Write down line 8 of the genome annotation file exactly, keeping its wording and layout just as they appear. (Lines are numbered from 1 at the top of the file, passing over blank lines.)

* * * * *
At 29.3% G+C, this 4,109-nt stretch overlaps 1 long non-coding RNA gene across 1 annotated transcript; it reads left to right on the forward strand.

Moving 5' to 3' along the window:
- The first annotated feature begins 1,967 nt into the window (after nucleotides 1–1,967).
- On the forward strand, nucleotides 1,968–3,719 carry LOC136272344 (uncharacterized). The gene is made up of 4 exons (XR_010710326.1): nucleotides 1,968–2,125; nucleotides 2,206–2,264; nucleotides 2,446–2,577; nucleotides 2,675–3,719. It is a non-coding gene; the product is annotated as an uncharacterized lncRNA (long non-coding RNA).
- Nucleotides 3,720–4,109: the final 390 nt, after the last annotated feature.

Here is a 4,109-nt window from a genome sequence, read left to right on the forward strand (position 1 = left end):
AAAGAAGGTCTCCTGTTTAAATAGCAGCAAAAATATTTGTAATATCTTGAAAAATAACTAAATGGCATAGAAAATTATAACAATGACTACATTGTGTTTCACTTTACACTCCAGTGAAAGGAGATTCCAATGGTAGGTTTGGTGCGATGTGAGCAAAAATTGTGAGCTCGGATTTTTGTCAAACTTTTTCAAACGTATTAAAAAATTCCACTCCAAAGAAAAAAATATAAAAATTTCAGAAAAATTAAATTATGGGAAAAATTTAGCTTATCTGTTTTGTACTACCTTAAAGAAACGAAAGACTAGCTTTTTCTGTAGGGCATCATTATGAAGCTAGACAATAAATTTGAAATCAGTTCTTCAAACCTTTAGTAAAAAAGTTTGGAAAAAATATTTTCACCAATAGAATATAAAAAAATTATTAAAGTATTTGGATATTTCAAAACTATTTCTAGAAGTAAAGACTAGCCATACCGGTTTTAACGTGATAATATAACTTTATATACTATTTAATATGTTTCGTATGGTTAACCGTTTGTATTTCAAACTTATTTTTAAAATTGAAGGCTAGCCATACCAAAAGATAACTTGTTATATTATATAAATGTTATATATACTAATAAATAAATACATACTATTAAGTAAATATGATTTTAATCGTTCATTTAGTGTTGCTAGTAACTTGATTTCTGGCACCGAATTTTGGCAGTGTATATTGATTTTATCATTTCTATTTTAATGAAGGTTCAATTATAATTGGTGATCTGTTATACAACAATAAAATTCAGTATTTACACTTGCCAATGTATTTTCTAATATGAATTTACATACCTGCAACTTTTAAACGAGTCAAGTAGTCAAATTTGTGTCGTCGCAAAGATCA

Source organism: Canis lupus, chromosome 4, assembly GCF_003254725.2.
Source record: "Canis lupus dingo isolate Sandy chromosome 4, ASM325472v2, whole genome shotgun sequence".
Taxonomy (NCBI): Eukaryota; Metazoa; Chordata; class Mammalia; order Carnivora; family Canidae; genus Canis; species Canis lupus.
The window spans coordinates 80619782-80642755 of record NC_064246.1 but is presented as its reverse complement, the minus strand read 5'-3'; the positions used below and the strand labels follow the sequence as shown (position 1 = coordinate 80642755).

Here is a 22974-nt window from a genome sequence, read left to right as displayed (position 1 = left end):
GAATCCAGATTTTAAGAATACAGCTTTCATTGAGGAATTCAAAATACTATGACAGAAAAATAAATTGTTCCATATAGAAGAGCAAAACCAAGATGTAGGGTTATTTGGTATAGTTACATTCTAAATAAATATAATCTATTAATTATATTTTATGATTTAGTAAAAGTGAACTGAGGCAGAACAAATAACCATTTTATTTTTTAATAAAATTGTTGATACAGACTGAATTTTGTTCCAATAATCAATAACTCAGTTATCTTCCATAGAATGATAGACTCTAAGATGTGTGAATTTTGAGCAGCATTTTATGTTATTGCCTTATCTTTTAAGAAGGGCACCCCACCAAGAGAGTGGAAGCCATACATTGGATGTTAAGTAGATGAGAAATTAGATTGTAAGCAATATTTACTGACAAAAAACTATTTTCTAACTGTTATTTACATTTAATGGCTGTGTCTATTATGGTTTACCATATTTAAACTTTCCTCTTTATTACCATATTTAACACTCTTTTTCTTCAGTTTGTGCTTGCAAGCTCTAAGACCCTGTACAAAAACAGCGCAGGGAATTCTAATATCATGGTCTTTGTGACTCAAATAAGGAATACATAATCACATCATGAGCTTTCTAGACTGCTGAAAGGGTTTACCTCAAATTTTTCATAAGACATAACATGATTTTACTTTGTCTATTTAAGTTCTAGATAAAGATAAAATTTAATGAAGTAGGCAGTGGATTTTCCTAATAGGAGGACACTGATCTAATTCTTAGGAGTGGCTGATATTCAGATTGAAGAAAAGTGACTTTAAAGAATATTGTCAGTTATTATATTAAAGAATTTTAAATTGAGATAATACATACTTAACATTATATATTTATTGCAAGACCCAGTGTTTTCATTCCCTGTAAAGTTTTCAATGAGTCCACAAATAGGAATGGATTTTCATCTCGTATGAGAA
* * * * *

Source organism: Canis lupus, chromosome 4, assembly GCF_003254725.2.